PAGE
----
How fees are calculated using RBRVS

March 22nd, 2010 - Codapedia Editor
Categories:   Medicare Physician Fee Schedule (MPFSDB)   Relative Value Units (RVUs/RBRVS)  
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CPT® codes have three components:

 Work RVU—this defines the physician work to perform the service.  Work RVUs are often used to measure physician productivity.  

 Practice expense RVU—this is a measure of the practice cost to perform the service, including rent, overhead, supplies, staffing, etc.

 Malpractice expense RVU—this is the cost of malpractice for that procedure

 Here’s the simple formula:

 (Work RVU) + (Practice Expense RVU) + (Malpractice Expense RVU) = Total RVUs   (and then)

Total RVUs * conversion factor = FEE

 But wait: there’s more! There is a geographic adjustor!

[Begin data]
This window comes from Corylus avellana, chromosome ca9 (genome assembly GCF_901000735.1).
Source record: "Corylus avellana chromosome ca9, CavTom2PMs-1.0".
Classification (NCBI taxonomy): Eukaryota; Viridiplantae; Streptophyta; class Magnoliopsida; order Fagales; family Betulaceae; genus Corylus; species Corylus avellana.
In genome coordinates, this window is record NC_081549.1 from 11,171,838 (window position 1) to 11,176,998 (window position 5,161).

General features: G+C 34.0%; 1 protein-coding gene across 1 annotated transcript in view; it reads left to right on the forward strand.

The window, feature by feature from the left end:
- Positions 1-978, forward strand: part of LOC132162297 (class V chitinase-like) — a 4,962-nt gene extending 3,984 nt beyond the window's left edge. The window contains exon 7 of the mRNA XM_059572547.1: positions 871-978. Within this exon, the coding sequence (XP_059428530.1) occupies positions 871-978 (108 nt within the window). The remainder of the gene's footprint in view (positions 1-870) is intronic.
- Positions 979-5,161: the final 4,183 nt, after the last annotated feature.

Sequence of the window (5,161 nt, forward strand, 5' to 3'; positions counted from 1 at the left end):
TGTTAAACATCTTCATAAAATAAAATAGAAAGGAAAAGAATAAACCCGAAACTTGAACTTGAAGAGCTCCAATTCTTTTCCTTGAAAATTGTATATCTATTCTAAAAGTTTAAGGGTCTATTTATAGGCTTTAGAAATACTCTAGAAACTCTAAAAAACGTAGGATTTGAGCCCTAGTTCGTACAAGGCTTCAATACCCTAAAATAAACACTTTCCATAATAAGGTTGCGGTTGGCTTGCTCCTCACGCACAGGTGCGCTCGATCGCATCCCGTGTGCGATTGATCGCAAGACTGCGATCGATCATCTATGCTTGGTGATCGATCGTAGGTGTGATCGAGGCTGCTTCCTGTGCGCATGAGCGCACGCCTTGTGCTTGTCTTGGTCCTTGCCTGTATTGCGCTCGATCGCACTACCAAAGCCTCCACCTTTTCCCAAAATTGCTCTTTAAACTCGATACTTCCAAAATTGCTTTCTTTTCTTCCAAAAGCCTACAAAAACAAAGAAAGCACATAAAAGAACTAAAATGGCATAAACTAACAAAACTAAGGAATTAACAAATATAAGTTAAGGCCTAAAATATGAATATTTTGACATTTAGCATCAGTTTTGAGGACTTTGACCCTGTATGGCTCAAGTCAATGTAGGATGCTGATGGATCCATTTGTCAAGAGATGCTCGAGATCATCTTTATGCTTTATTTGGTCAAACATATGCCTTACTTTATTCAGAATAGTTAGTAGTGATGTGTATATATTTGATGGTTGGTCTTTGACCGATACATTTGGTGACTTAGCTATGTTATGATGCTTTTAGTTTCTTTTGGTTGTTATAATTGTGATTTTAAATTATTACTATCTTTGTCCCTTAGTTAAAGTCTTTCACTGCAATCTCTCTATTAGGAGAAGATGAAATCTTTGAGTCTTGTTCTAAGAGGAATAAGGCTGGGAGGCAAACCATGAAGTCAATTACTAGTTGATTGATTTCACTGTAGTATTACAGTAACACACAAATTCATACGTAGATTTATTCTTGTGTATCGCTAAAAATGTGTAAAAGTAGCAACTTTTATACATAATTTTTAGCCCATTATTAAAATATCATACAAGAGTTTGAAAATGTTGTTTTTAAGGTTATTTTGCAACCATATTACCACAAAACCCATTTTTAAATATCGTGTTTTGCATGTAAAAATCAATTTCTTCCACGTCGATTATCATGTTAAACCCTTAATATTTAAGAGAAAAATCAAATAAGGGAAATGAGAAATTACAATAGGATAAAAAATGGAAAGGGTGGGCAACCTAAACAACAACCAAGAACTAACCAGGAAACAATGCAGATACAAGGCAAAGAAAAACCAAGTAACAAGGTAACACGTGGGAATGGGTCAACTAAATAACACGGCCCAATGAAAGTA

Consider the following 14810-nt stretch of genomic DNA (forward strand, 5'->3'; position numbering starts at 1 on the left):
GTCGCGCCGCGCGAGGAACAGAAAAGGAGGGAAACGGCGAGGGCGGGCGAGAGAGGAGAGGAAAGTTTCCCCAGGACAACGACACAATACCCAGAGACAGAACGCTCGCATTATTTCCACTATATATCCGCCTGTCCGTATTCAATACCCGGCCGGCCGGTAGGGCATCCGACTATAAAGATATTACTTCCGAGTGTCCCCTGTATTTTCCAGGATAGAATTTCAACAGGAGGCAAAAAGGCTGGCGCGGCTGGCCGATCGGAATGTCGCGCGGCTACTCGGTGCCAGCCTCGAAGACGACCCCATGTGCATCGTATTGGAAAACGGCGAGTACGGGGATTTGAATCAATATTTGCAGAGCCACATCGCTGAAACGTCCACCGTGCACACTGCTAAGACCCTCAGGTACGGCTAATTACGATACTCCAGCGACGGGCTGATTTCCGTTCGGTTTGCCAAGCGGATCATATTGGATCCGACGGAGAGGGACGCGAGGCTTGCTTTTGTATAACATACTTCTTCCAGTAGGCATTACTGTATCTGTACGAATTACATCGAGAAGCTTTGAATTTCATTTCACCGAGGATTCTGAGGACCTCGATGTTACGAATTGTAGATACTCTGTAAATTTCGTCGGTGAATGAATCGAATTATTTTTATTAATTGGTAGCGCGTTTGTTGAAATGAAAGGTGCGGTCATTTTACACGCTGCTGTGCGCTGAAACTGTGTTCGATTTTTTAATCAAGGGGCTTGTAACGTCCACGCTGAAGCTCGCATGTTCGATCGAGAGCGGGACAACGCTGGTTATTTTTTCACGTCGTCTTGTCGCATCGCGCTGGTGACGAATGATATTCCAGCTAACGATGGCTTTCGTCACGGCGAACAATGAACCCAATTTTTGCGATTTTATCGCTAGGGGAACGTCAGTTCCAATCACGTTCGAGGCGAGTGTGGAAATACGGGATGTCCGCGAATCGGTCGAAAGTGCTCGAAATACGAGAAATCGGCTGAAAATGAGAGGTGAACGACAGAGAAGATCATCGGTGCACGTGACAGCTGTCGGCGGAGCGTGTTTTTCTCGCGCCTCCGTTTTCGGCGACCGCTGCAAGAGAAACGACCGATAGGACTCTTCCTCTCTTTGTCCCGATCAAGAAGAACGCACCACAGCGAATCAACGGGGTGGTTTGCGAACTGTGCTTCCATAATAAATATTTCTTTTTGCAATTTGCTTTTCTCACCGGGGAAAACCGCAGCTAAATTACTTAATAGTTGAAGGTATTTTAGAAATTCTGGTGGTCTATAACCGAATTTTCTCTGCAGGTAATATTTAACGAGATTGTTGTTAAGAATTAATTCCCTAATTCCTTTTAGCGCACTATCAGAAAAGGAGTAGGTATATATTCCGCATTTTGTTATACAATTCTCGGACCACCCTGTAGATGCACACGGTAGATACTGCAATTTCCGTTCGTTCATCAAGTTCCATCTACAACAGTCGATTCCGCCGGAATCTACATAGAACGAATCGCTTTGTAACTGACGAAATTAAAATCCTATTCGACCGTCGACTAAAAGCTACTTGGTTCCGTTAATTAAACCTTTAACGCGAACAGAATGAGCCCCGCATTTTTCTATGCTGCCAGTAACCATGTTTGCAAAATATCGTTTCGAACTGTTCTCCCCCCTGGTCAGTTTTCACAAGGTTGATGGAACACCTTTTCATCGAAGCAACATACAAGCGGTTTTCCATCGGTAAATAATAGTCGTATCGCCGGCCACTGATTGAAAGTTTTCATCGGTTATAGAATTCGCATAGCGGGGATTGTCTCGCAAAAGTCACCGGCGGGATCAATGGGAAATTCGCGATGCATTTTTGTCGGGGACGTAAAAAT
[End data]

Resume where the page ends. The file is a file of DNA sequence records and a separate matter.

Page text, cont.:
Medicare adds in Geographic Practice Cost Indices, which adjusts each RVU based on the value of the GPCI assigned by Medicare.  Higher cost areas get paid more than lower cost areas.  That is, a physician in Manhattan is paid more than a physician in Vermont for the same CPT® code.

 

1.     (Work RVU * Work GPCI) + (Practice Expense RVU * Practice Expense GPCSI) + (Malpractice Expense RVU * Malpractice Expense GPCI) = Total RVUs

2.     Total RVUs * conversion factor = FEE

 In 2008, Medicare applied a budget neutrality factor to the Work RVU

 In 2009, Medicare applied a budget neutrality factor to the conversion factor

 

1.     (Work RVU * Work GPCI) + (Practice Expense RVU * Practice Expense GPCSI) + (Malpractice Expense RVU * Malpractice Expense GPCI) = Total RVUs

2.     Total RVUs * conversion factor * budget neutrality factor = FEE

 The conversion factor decreased, but fees increased.

 Do you have contract with third party insurance companies that base their payment on RVUs?

 Do they include GPCIs in their calculations?

 How about the budget neutrality factor?

 Whoever reviews and negotiates your contracts should know the answer to these questions and understand the implications and how the calculations work.

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